Gender and HIV Testing Service Uptake: Trend in Northern NigeriaOnu Kema Anthony1*, Towolawi Adetayo1, Oluwasina Folajinmi1, Onu Eugene A2, Obioma Uchendu3, Nwakanma Ikenna4and Ogbang Doris4
- *Corresponding Author:
- Onu Kema Anthony
AIDS Healthcare Foundation, Nigeria
Tel: +234 8112216147
E-mail: [email protected]
Received date: November 14, 2016; Accepted date: November 24, 2016; Published date: November 30, 2016
Citation: Anthony OK, Adetayo T, Folajinmi O, Onu Eugene A, Uchendu O, et al. (2016) Gender and HIV Testing Service Uptake: Trend in Northern Nigeria. J AIDS Clin Res 7:638. doi:10.4172/2155-6113.1000638
Copyright: © 2016 Anthony OK, et al. This is an open-access article distributed under the terms of the Creative Commons Attribution License, which permits unrestricted use, distribution, and reproduction in any medium, provided the original author and source are credited.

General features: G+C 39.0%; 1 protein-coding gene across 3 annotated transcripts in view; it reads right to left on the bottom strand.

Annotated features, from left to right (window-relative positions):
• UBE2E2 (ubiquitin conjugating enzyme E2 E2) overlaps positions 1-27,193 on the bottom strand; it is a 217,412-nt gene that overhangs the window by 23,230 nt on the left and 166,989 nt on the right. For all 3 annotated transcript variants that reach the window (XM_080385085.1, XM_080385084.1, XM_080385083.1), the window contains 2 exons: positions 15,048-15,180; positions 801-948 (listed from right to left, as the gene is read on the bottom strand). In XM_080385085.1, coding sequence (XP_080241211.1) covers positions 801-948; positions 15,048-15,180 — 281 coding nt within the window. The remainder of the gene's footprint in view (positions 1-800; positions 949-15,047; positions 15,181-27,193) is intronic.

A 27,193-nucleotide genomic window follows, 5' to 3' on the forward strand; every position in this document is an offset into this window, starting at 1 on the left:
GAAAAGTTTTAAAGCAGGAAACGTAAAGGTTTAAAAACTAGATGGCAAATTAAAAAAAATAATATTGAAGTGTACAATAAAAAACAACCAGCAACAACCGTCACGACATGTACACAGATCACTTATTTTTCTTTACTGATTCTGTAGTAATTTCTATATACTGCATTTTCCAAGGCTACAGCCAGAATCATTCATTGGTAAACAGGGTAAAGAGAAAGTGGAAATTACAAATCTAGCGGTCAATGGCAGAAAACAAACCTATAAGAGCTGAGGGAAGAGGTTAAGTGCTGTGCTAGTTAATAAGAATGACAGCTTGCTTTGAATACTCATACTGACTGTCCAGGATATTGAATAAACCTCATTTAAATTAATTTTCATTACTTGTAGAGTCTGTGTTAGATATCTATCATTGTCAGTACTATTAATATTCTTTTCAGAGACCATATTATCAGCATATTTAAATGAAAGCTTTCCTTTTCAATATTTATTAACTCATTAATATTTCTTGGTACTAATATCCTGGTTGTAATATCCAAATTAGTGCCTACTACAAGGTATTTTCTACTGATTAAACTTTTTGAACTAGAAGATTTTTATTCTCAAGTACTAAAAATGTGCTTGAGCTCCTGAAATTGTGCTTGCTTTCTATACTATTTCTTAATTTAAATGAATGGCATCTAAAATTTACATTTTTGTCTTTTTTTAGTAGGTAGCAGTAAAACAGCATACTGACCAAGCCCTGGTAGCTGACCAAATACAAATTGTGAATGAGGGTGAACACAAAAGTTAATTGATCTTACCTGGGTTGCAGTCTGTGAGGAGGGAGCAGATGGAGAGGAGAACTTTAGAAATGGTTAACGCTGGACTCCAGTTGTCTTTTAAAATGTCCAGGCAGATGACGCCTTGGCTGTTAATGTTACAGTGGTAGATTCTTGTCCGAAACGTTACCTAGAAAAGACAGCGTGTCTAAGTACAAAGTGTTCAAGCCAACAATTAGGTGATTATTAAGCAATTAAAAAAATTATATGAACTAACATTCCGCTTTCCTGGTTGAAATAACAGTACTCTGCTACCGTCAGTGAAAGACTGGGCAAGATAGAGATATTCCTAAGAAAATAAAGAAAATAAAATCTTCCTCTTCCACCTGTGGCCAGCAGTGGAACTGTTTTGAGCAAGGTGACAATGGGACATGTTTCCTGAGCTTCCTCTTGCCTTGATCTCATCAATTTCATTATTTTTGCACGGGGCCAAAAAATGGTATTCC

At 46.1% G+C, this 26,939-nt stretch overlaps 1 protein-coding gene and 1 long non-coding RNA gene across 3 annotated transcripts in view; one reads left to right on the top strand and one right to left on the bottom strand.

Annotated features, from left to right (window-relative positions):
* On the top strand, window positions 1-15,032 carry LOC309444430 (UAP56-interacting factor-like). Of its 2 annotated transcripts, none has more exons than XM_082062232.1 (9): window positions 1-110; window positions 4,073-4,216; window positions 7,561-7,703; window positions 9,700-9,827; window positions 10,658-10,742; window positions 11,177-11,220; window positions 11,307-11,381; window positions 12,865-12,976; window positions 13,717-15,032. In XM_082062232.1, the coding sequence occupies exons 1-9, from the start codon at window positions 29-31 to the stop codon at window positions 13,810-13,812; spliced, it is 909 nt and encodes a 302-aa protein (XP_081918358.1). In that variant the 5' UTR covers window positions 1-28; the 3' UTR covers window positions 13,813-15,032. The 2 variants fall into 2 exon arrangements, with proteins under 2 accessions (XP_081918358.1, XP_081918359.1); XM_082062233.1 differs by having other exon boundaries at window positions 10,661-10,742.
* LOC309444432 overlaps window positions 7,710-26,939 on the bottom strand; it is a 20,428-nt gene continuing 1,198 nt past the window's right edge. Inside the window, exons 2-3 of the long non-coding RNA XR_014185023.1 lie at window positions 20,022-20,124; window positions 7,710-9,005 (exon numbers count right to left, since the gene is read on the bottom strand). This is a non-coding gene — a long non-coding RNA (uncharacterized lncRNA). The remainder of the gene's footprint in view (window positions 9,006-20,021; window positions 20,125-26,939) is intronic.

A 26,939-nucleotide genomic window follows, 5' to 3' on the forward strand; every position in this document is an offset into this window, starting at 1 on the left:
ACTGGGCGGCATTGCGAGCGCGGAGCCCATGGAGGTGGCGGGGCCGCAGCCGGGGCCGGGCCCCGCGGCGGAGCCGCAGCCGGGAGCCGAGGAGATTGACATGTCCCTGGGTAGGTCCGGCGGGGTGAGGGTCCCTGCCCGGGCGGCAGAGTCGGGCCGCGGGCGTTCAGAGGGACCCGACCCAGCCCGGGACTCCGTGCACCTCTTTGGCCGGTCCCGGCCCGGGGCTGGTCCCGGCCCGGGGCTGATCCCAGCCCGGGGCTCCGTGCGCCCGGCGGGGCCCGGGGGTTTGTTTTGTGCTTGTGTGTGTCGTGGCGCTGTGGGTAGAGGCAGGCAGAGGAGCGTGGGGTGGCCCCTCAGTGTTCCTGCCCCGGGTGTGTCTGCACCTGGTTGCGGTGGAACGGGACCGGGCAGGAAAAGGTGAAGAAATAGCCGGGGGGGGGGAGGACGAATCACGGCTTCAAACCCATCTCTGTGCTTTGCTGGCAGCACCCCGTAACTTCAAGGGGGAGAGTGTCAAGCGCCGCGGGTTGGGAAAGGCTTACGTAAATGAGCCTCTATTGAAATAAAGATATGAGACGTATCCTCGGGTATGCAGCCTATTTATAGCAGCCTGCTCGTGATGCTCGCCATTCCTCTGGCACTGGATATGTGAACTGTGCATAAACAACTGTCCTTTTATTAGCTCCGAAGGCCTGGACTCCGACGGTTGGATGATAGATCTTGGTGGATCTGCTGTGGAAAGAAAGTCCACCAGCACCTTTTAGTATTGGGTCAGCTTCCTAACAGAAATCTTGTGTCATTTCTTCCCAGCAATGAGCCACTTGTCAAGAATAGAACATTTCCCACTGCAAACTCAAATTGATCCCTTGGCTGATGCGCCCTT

HIV counseling and testing remains a fundamental entry point of care in limiting transmission of HIV/AIDS. Community outreaches serves the dual function of improving access to service and outcome of care through early linkages and subsequent initiation of Anti-Retroviral Therapy (ART). Gender and socio-cultural factors affects uptake of screening services and ultimately early treatment. This study therefore assessed gender-related HIV counseling and testing uptake and linkage to care among those who were tested. A review of data from 423 community outreaches conducted between August 2012 to July 2015 by AHF Nigeria in which information on socio-demographic characteristics, HIV counseling and testing and time to accessing care was obtained. Means and proportions were used to document the results. With a monthly Mean of 2650 [male 68.8% female 38%] clients counselled, tested and received results, 2.6% (SD 0.7) were positive; male 33.5% (SD 10) female 60.8% (SD 9). An average of 64% of positive clients were linked to care; male 40% (SD 10) female 60% (SD 10). Male predominance in testing uptake with more female positive results and early linkage to care forms a persisting trend. HIV testing activities aimed at increasing female participation by addressing social and cultural barriers limiting their participation through advocacy and community dialogue approaches would increase case detection and early linkages to care and help reduce gaps in prevention and treatment in HIV.